The recent security breach at Sony Pictures is one of the most embarrassing breaches ever, though not the most technically sophisticated. The incident raises lots of interesting questions about the current state of security and public policy.
There is an active discussion in the tech community about who is responsible for the attack. The FBI blames the North Korean government, but the evidence cited by the FBI seems thin, and many in the tech community suspect that confirmation bias led the FBI to a conclusion that seems convenient for many in the cyber-industrial complex, not to mention Sony itself. (It’s less embarrassing to get breached by a state-sponsored adversary, as opposed to a gang of punks.) Perhaps there is secret intelligence information confirming North Korean involvement, but nobody has even hinted that this is the case. The DC echo chamber may have decided the North Koreans are responsible, but the tech echo chamber isn’t so sure.
A related question is whether the information security breaches at Sony are related to the threats of terrorism against theaters that led Sony to withdraw the film The Interview. Press coverage often assumes that the two come from the same source, but here again the evidence of a link is thin. Careful observers point out that the network attackers’ initial demands didn’t mention the film, focusing instead on Sony’s treatment of its employees—which would point to a disgruntled employee (or ex-employee) rather than the North Koreans. Similarly, the attackers have shown a level of media and online savvy that one doesn’t associate with the North Korean propaganda organs. After the attacks, there may have been multiple parties claiming to speak for the network intruders, and we can’t be sure who is connected to whom and how.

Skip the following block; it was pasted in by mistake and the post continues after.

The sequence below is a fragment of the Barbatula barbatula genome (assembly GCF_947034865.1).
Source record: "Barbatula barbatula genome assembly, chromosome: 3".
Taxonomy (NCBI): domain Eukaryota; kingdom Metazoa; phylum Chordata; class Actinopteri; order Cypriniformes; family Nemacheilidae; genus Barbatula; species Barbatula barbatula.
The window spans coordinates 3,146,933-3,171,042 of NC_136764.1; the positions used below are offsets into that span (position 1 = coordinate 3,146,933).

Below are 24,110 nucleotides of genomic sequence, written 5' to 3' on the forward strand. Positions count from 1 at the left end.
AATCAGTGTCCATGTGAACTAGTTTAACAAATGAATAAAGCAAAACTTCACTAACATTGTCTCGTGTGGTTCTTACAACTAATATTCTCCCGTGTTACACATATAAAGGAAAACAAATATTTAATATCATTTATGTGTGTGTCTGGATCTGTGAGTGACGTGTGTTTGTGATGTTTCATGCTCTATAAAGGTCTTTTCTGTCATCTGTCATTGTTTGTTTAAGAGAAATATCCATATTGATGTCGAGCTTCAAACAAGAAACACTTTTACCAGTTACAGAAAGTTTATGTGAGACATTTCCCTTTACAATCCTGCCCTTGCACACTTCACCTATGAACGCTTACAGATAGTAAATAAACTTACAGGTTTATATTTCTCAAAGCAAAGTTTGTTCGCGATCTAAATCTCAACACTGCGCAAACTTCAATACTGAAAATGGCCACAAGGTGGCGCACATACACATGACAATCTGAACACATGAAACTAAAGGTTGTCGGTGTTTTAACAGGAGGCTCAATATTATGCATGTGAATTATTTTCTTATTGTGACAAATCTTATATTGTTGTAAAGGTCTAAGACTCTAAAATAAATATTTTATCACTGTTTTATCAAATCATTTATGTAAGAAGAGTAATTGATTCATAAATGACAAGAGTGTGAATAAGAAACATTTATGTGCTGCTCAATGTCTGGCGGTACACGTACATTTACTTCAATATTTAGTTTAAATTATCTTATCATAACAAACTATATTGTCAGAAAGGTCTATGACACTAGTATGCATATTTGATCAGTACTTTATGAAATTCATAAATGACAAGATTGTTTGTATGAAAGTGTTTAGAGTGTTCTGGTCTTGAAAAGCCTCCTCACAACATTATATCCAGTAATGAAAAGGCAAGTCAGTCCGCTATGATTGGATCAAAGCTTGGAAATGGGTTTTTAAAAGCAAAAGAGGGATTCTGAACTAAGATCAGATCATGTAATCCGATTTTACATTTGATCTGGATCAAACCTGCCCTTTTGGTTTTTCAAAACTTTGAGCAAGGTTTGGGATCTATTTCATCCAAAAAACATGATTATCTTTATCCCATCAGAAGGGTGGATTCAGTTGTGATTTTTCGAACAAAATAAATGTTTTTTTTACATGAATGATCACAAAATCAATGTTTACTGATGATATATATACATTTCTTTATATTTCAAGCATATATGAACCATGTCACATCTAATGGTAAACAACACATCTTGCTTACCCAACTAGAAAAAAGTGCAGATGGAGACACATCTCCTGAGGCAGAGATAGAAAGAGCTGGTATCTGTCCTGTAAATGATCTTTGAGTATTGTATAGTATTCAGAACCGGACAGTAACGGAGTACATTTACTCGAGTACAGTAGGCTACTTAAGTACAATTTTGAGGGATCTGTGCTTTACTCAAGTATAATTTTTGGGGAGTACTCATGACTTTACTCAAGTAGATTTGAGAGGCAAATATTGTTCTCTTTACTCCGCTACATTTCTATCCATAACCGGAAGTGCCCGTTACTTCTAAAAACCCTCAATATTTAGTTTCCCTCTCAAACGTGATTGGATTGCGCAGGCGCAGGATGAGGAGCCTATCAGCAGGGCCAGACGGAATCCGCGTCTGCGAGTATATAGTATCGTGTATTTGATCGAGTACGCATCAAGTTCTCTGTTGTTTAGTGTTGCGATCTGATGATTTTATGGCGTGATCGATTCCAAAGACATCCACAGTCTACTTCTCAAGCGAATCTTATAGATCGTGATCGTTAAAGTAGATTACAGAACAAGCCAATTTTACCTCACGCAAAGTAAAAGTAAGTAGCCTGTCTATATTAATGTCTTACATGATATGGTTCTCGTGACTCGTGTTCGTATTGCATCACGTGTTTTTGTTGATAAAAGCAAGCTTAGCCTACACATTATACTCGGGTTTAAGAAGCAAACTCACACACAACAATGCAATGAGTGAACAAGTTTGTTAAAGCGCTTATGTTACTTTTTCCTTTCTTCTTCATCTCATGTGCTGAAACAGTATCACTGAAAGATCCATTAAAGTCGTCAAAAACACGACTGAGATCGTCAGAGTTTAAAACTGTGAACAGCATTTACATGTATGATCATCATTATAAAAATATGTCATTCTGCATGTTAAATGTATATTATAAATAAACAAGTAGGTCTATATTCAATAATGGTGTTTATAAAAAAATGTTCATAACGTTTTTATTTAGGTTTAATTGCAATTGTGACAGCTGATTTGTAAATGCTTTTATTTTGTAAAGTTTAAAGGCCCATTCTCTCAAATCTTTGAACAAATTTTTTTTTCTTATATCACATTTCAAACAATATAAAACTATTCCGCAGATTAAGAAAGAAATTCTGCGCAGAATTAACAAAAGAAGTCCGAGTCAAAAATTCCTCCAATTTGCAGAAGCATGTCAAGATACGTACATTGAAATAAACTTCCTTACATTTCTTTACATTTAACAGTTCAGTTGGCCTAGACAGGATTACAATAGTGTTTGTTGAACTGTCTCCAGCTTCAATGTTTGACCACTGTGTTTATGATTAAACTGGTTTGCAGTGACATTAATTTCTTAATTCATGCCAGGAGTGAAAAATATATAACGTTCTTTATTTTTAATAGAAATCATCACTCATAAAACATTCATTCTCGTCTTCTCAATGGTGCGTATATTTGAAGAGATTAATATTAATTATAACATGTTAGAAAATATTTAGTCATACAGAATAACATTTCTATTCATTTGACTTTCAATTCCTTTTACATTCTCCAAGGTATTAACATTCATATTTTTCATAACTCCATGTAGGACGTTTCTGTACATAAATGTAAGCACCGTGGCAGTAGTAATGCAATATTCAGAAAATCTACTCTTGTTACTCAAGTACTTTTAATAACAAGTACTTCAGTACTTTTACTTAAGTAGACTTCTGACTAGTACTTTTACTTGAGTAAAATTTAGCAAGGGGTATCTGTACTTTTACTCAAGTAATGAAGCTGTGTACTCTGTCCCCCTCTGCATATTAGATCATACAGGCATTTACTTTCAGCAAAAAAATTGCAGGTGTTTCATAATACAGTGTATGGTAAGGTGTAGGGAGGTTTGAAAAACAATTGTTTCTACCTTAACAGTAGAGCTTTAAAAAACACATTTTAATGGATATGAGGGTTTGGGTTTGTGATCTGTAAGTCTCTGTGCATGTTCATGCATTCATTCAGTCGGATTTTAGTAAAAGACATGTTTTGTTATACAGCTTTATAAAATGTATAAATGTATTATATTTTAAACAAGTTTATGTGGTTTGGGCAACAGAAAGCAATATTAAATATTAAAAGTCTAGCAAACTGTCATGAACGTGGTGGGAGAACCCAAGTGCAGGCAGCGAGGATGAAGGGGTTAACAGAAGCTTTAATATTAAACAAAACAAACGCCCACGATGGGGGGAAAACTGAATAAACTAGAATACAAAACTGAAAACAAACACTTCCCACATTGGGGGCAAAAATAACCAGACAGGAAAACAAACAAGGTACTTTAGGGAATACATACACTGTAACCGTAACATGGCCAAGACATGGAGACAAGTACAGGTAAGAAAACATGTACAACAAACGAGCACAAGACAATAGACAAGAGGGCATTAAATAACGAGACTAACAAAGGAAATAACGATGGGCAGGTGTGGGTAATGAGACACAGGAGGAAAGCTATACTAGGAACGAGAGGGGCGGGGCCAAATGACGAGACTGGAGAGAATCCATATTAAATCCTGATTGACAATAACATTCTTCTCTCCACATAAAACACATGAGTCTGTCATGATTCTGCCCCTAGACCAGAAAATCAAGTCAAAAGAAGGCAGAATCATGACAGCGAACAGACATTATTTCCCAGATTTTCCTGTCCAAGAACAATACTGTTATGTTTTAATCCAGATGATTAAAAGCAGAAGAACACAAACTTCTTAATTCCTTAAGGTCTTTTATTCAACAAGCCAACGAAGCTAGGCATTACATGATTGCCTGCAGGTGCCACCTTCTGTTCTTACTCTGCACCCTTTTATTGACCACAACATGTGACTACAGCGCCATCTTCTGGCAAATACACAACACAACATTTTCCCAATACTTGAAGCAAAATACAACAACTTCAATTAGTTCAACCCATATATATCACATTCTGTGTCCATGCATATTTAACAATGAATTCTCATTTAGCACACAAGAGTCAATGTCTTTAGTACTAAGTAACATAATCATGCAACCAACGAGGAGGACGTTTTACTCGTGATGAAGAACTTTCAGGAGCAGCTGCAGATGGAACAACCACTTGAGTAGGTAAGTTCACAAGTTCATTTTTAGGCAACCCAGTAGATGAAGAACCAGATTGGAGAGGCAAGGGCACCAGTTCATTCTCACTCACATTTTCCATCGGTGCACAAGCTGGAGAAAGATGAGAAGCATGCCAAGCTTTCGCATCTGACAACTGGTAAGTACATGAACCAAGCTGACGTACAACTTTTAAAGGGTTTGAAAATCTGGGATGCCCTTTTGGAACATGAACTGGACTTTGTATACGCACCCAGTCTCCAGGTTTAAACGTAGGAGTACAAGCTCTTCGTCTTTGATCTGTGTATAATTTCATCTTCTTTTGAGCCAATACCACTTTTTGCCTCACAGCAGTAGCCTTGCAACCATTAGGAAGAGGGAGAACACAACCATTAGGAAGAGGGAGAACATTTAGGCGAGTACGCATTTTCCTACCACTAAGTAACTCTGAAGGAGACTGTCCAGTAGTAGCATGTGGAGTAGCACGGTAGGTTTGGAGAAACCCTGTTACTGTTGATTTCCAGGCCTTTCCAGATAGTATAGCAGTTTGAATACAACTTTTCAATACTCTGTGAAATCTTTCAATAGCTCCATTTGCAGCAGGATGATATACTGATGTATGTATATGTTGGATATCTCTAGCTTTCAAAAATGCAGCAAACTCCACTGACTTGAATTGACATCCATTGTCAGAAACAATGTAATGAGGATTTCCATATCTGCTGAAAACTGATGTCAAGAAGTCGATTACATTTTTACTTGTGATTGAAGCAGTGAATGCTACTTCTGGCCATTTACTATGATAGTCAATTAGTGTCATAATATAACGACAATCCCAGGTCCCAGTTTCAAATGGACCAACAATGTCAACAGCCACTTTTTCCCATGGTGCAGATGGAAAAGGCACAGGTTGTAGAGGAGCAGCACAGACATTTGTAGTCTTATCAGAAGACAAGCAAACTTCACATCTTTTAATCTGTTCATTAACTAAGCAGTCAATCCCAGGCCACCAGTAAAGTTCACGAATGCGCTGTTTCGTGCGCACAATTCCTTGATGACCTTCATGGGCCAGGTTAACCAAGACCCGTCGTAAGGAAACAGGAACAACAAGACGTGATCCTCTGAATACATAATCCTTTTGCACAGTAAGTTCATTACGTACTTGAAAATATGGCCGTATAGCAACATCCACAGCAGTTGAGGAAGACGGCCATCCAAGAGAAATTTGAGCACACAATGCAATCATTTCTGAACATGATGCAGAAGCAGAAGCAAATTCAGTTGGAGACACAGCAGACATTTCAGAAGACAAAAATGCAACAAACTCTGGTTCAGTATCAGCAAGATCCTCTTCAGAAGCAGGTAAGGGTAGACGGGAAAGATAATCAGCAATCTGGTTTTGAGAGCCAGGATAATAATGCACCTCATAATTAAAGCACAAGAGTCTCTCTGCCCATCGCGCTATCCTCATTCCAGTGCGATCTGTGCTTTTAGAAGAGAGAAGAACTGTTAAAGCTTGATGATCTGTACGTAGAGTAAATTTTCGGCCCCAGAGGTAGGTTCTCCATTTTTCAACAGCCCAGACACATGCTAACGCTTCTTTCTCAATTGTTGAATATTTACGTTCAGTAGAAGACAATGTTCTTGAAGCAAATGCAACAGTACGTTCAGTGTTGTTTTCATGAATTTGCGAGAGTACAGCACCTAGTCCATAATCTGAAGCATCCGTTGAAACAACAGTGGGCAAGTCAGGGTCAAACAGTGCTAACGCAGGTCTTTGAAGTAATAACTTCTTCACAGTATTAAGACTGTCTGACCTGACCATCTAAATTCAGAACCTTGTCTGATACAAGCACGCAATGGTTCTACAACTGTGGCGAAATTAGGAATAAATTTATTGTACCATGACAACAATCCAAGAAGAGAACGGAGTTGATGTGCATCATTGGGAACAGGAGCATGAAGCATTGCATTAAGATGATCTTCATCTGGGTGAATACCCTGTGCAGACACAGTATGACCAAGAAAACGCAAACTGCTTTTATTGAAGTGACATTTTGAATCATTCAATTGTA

It seems clear that Sony had weak security defenses. Reports say Sony Pictures had trouble attracting and recruiting security talent, which isn’t too surprising for a company known for its disdainful attitude toward technology. Being on the wrong side of issues like SOPA/PIPA couldn’t have helped—what technologist would want to work for a company that is trying to break the Internet? In the case of SOPA/PIPA, the company and its trade association, the MPAA, explicitly backed a proposal that would have undermined the feasibility of DNSSEC, a security technology backed by many experts and by the U.S. government. Sony Pictures gave off an anti-technology and anti-security vibe, and it’s likely that the same attitude operated internally.
The biggest open question is how this will affect national policy. Thus far national policy has taken an eye-in-the-sky approach that protects a perimeter encompassing government and some big companies, and focuses on surveillance, monitoring, and response rather than broad deployment of protective technologies. Whether the Sony breach is a failure of government policy is debatable—it’s not clear if Sony Pictures is inside the perimeter, and anyway current policy doesn’t emphasize deploying the types of measures that might have protected Sony or reduced the damage—but it will be seen as a failure regardless. The likely response will be to double down on the current strategy.
Best-case, 2015 will be the year we finally get serious about addressing information security and privacy vulnerabilities. More likely, we’ll just do a bit more of what we were already doing—and the breaches will continue.